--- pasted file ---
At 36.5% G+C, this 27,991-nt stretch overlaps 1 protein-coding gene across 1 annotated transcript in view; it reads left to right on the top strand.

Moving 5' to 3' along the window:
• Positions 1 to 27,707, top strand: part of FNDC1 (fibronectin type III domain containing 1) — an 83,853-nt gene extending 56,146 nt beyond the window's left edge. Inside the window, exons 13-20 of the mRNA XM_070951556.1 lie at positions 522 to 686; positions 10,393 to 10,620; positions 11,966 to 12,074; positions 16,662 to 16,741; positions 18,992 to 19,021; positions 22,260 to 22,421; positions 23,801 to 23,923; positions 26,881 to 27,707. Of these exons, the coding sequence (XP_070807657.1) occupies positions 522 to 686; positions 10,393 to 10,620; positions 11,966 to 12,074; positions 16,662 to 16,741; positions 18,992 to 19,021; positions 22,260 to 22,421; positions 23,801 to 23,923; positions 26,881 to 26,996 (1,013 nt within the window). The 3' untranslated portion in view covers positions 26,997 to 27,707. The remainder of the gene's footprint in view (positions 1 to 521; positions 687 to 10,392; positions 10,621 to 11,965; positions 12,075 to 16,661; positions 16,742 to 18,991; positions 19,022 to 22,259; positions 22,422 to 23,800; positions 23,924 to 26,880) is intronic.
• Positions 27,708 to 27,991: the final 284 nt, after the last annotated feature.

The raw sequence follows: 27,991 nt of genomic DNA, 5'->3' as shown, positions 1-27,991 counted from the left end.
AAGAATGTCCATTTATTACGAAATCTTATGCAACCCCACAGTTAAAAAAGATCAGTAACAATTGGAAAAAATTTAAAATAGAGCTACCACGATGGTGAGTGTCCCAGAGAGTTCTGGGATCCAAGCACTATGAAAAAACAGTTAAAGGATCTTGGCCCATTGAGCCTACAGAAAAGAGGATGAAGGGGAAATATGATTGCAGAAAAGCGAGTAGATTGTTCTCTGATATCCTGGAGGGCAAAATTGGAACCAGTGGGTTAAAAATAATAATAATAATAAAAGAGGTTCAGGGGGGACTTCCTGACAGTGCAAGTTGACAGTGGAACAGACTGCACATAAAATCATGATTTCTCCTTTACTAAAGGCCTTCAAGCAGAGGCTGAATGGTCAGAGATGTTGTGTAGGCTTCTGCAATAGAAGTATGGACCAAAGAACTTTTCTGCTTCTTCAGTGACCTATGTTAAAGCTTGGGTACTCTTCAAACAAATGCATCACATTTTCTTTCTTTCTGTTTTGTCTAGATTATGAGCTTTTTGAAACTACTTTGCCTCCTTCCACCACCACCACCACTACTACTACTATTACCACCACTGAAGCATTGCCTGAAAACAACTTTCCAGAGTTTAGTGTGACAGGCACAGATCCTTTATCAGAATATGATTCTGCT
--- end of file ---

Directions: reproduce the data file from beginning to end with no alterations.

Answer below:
At 36.5% G+C, this 27,991-nt stretch overlaps 1 protein-coding gene across 1 annotated transcript in view; it reads left to right on the top strand.

Moving 5' to 3' along the window:
• Positions 1 to 27,707, top strand: part of FNDC1 (fibronectin type III domain containing 1) — an 83,853-nt gene extending 56,146 nt beyond the window's left edge. Inside the window, exons 13-20 of the mRNA XM_070951556.1 lie at positions 522 to 686; positions 10,393 to 10,620; positions 11,966 to 12,074; positions 16,662 to 16,741; positions 18,992 to 19,021; positions 22,260 to 22,421; positions 23,801 to 23,923; positions 26,881 to 27,707. Of these exons, the coding sequence (XP_070807657.1) occupies positions 522 to 686; positions 10,393 to 10,620; positions 11,966 to 12,074; positions 16,662 to 16,741; positions 18,992 to 19,021; positions 22,260 to 22,421; positions 23,801 to 23,923; positions 26,881 to 26,996 (1,013 nt within the window). The 3' untranslated portion in view covers positions 26,997 to 27,707. The remainder of the gene's footprint in view (positions 1 to 521; positions 687 to 10,392; positions 10,621 to 11,965; positions 12,075 to 16,661; positions 16,742 to 18,991; positions 19,022 to 22,259; positions 22,422 to 23,800; positions 23,924 to 26,880) is intronic.
• Positions 27,708 to 27,991: the final 284 nt, after the last annotated feature.

The raw sequence follows: 27,991 nt of genomic DNA, 5'->3' as shown, positions 1-27,991 counted from the left end.
AAGAATGTCCATTTATTACGAAATCTTATGCAACCCCACAGTTAAAAAAGATCAGTAACAATTGGAAAAAATTTAAAATAGAGCTACCACGATGGTGAGTGTCCCAGAGAGTTCTGGGATCCAAGCACTATGAAAAAACAGTTAAAGGATCTTGGCCCATTGAGCCTACAGAAAAGAGGATGAAGGGGAAATATGATTGCAGAAAAGCGAGTAGATTGTTCTCTGATATCCTGGAGGGCAAAATTGGAACCAGTGGGTTAAAAATAATAATAATAATAAAAGAGGTTCAGGGGGGACTTCCTGACAGTGCAAGTTGACAGTGGAACAGACTGCACATAAAATCATGATTTCTCCTTTACTAAAGGCCTTCAAGCAGAGGCTGAATGGTCAGAGATGTTGTGTAGGCTTCTGCAATAGAAGTATGGACCAAAGAACTTTTCTGCTTCTTCAGTGACCTATGTTAAAGCTTGGGTACTCTTCAAACAAATGCATCACATTTTCTTTCTTTCTGTTTTGTCTAGATTATGAGCTTTTTGAAACTACTTTGCCTCCTTCCACCACCACCACCACTACTACTACTATTACCACCACTGAAGCATTGCCTGAAAACAACTTTCCAGAGTTTAGTGTGACAGGCACAGATCCTTTATCAGAATATGATTCTGCT